2.27a: If p \in X and p \notin \overline{E}, then p is neither a point of E nor a limit point of E. Hence, p has a neighbourhood which does not intersect E. The complement of \overline{E} is therefore open. Hence, \overline{E} is closed.

2.27b: If E  = \overline{E}, from part a, we conclude that E is closed. Conversely, if E is closed, then E^{'} \subset E and by definition of closed and 2.26 theorem above, we get that \overline{E} =E.

2.27c: Given that F is a closed set, and that F \supset E, then F \supset F^{'} hence, F \supset E^{'}. Thus, F \supset E.

2.28 Theorem : Let E be a nonempty set of real numbers which is bounded above. Let y = \sup {E}. Then prove that y \in \overline{E}. Hence, y \in E if E is closed.

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Remark: The author Prof Rudin wants us to pause now and compare above with the examples in Sec 1.9. I reproduce Sec 1.8 and Sec 1.9 below for easy reference and understanding:

Sec 1.8: Definition: Suppose S is an ordered set, with E \subset S, and E is bounded above. Suppose there exists an \alpha \in S with the following properties:

(i) \alpha is an upper bound of E.

(ii) If \gamma < \alpha then \gamma is not an upper bound of E. Then \alpha is called the least upper bound of E (that there is at most one such \alpha is clear from (ii)) or the supremum of E, and we write:

\alpha = \sup{E}.

The greatest lower bound or infimum of a set E which is bounded below is defined in the same manner. The statement \alpha = \inf{E} means that \alpha is a lower bound of E and that no \beta with \beta > \alpha is a lower bound.

Sec 1.9 Examples:

Sec 1.9a example: Let $llatex p^{2}=2$. Let A be the set of all positive rationals p such that p^{2}<2 and let B consist of all positive rationals p such that p^{2}=2. A and B are subsets of the ordered set Q. The set A is bounded above. In fact, the upper bounds of A are exactly the members of B. Since B contains no smallest member, A has no least upper bound in Q.

Similarly, B is bounded below. The set of all lower bounds of B consists of A and of all r \in Q with r \leq 0. Since A has no largest member, B has no greatest lower bound in Q.

Sec 1.9b example: If \alpha = \sup {E} exists, then \alpha may or may not be a member of E. For instance, let E_{1} be the set of all r \in Q with r <0. Let E_{2} be the set of all r \in Q with r \leq 0. Then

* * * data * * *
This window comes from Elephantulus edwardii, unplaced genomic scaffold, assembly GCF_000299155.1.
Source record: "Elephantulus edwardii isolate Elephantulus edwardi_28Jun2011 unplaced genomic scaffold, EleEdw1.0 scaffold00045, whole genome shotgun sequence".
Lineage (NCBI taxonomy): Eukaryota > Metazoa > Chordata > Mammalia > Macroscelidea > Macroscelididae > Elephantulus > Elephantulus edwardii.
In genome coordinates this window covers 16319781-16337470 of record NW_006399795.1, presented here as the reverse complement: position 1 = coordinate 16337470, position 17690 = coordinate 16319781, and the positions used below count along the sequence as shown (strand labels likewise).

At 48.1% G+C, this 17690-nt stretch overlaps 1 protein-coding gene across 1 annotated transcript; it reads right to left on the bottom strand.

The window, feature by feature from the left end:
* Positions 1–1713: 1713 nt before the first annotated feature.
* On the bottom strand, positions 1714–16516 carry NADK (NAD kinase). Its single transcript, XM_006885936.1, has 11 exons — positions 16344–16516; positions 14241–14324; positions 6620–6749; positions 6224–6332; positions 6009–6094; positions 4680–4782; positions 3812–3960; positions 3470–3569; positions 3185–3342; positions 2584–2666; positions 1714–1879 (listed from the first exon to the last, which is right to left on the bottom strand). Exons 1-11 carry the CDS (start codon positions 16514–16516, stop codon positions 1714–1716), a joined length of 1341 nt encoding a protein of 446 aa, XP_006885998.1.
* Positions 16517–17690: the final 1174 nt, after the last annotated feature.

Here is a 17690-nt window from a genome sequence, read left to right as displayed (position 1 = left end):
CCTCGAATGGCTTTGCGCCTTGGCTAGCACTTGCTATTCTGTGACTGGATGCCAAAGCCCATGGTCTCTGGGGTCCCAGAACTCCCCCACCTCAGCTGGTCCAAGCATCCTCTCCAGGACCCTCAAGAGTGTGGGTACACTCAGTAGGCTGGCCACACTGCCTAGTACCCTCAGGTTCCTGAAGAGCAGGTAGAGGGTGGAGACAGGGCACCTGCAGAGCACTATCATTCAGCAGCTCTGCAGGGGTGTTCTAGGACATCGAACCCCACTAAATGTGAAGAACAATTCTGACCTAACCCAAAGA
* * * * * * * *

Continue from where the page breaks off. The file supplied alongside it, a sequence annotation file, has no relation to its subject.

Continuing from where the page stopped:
\sup {E_{1}}= \sup{E_{2}}=0

and 0 \notin E_{1} and 0 \in E_{2}.

Sec 1.9c example: Let E consist of all numbers \frac{1}{n} where n=1,2,3,\ldots. Then \sup {E}=1, which is in E and inf E = 0, which is not in E.

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Now, we come back to our current discussion:

2.28 Theorem: Let E be a nonempty set of real numbers which is bounded above. Let y = \sup {E}. Then prove that y \in E if E is closed.

Proof: If y \in E, then y \in \overline{E}. Assume y \notin E. For every h >0, there exists then a point x \in E such that y-h<x<y, for otherwise y-h would be an upper bound of E. Thus, y is a limit point of E. Hence, y \in \overline{E}

2.29 Remark Suppose E \subset Y \subset X where X is a metric space. To say that E is an open subset of X means that to each point p \in E, there is associated a positive number r such that the conditions d(p,q)<r, q \in X imply that q \in E. But we have already observed (Sec 2.16) that Y is also a metric space, so that our definitions may equally well be made within Y. To be quite explicit, let us say that E is open relative to Y if to each p \in E there is associated an r>0 such that q \in E whenever d(p,q)<r and q \in Y. Example 2.21g showed that a set may be open relative to Y without being an open subset of X. However, there is a simple relation between these concepts, which we now state.

2.30 Theorem Suppose Y \supset X. A subset E of Y is open relative to Y if and only if E =Y \bigcap G for some open subset G of X.

Proof:

Suppose E is open relative to Y. To each p \in E, there is a positive number r_{p} such that the conditions d(p,q)<r_{p} and q \in Y imply that q \in E. Let V_{q} be the set of all q \in X such that d(p,q)<r_{p} and define

G = \bigcup_{p \in E}V_{p}

Thus G is an open subset of X, by theorems 2.19 and 2.24.

Since p \in V_{p} for all p \in E, it is clear that E \subset G \bigcap Y.

By our choice of V_{p}, we have V_{p} \bigcap Y \subset E for every p \in E, so that G \bigcap Y \subset E. Thus, E = G \bigcap Y, and one half of the theorem is proved.

Conversely, if G is open in X and E = G \bigcap Y, every p \in E has a neighbourhood V_{p} \subset G. Then V_{p} \bigcap Y \subset E, so that E is open relative to Y.

Cheers,

Nalin Pithwa

Is Math really abstract? I N Herstein answers…

Reference: Chapter 1: Abstract Algebra Third Edition, I. N. Herstein, Prentice Hall International Edition:

For many readers/students of pure mathematics, such a book will be their first contact with abstract mathematics. The subject to be discussed is usually called “abstract algebra,” but the difficulties that the reader may encounter are not so much due to the “algebra” part as they are to the “abstract” part.

On seeing some area of abstract mathematics for the first time,be it in analysis, topology, or what not, there seems to be a common reaction for the novice. This can best be described by a feeling of being adrift, of not having something solid to hang on to. This is not too surprising, for while many of the ideas are fundamentally quite simple, they are subtle and seem to elude one’s grasp the first time around. One way to mitigate this feeling of limbo, or asking oneself “What is the point of all this?” is to take the concept at hand and see what it says in particular concrete cases. In other words, the best road to good understanding of the notions introduced is to look at examples. This is true in all of mathematics.

Can one, with a few strokes, quickly describe the essence, purpose, and background for abstract algebra, for example?